The existing TLS specification is a gradual evolution of SSL. It is therefore old, battle tested and, as a protocol, a well known quantity. As a side effect, it is also complex; it contains many misfeatures, and our evolving understanding of cryptography points out many parts of TLS which are at the very least suboptimal, or often highly problematic. Mitigating its’ many design flaws has resulted in huge increases in the complexity of the codebases implementing TLS; large portions now need to run in constant time to avoid timing-based side channel attacks. NSS and OpenSSL are monstrous, often convoluted code bases. Validating them is troublesome; performing constant time cryptography on modern processors is increasingly difficult, identifying potential ways in which this can become non-constant-time is nigh impossible. Given all we know today, I think it’s time to take a step back from TLS, take a hard look, and for every known issue, misfeature or design problem, fix it. TLS 2.0 need not have more in common with TLS 1.2 than an the initial hello packets; it should be built on modern, known good primitives; PCKS-#1 v1.5 padding wholly unsupported, replaced by OAEP; authenticated encryption used where possible, encrypt-then-MAC where not.The chipersuite list should be slimmed down; current “good practice” ciphers like RSA and AES and authenticated encryption modes like AES-GCM can stay, but state of the art ciphersystems like Salsa/20 and Curve 25519 should also be included and recommended. While it is likely that the NSA has cryptanalysis knowledge we do not, we do not know of any near-realistic attacks in the current good practice ciphers, and the nature of cryptanalysis says that their capabilities are unlikely to bring them close to breaking either. Even cryptanalytic attacks considered “groundbreaking” rarely result in practically exploitable flaws.
Instead, we should be changing because the NIST-sanctioned cipher-suites are not designed with us in mind. Constant time implementations of AES in software are notoriously difficult, and this goes double for systems like AES-GCM. SHA-3 contains many primitives which are efficient to implement in hardware, but difficult in software; the NIST elliptic curves use constants which result in inefficient software implementations (neither mind not providing rationale for the choice of said constants).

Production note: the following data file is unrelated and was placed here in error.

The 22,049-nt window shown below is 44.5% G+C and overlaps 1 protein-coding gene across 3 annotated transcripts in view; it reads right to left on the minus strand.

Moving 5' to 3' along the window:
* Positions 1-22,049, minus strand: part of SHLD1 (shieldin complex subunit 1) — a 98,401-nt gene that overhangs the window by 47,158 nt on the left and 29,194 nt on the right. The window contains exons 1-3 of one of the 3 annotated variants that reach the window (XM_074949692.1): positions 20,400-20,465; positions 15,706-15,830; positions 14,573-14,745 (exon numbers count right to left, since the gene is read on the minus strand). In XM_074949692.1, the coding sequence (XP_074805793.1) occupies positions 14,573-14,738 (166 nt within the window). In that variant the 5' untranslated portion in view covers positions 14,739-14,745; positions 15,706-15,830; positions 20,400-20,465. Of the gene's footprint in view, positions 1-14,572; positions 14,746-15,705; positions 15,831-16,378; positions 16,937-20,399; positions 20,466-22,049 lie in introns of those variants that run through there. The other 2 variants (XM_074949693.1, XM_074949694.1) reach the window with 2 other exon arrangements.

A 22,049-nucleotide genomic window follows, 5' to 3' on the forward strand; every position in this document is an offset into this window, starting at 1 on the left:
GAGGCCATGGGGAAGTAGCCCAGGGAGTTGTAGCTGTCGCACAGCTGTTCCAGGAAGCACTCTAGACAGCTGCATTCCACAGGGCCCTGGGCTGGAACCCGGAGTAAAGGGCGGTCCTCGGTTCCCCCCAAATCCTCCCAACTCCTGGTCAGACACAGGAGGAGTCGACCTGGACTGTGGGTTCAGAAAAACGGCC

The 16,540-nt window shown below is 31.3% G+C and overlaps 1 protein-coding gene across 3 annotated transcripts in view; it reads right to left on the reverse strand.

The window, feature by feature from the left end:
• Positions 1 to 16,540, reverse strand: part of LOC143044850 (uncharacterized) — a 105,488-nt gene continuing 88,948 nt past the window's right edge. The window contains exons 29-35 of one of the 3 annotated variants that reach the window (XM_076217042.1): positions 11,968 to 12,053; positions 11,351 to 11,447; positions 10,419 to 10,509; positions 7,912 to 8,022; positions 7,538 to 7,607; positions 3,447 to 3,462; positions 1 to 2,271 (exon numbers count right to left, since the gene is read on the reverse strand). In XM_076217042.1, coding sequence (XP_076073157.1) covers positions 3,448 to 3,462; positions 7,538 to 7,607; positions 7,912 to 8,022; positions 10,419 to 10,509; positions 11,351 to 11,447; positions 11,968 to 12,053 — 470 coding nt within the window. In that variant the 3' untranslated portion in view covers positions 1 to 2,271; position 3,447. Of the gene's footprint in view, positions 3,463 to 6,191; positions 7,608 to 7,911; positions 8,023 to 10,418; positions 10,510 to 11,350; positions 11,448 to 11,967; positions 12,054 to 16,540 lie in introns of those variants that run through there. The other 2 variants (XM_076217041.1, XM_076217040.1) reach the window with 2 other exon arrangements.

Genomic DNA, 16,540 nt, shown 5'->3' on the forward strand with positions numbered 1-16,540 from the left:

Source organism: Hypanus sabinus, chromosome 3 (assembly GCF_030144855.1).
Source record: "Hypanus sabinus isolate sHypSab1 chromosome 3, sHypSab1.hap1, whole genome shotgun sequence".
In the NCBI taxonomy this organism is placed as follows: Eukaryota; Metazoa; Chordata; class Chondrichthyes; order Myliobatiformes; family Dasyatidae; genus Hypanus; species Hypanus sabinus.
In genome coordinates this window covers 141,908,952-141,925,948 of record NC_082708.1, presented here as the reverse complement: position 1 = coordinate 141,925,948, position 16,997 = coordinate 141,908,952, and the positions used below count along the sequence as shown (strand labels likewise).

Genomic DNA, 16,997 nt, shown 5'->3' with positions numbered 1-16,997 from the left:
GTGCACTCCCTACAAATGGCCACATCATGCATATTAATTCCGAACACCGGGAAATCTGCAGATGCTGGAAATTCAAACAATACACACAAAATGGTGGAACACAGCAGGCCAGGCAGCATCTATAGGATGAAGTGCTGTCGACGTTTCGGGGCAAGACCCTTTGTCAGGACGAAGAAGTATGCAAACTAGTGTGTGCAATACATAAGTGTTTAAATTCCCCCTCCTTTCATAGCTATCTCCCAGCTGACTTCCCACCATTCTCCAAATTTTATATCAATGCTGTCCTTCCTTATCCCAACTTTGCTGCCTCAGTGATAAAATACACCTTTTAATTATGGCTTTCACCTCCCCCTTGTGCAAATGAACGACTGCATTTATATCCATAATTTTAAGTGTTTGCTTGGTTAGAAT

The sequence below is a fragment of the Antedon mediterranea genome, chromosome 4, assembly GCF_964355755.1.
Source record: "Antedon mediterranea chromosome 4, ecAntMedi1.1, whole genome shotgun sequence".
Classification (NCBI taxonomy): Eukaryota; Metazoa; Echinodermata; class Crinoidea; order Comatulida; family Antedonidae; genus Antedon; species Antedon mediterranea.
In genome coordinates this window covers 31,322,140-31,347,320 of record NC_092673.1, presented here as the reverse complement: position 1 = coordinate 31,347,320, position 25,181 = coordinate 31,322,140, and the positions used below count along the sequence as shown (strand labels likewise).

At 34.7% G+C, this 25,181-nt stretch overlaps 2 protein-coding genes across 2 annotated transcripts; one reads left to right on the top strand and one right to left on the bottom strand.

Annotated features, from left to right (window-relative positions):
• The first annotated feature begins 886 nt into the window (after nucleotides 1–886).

Cryptographic algorithms designed with software in mind reduce the cost of implementing it, increasing security, while also reducing the number of corner cases and attacks which can result in information leakage on common hardware. They additionally reduce the performance delta against a well equipped adversary (such as a government security agency).
The prime objective of a TLS revision should be that a TLS2 implementation be relatively concise and easy to validate, without the inscrutable complexity of TLS1. The TLS2 paths in OpenSSL and NSS should not be as convoluted and twisty as those for TLS1, and the preferred algorithms should be those which do not require large tables or similar constructions liable to suffer from side channel attacks.
A good rule of thumb is that the maths is hard to subvert; the code is easy. To that end, we should push towards simpler protocols which are easier to analyze. We should also push towards better defaults from the libraries we use; it is ridiculous that OpenSSL, for example, doesn’t come secure by default.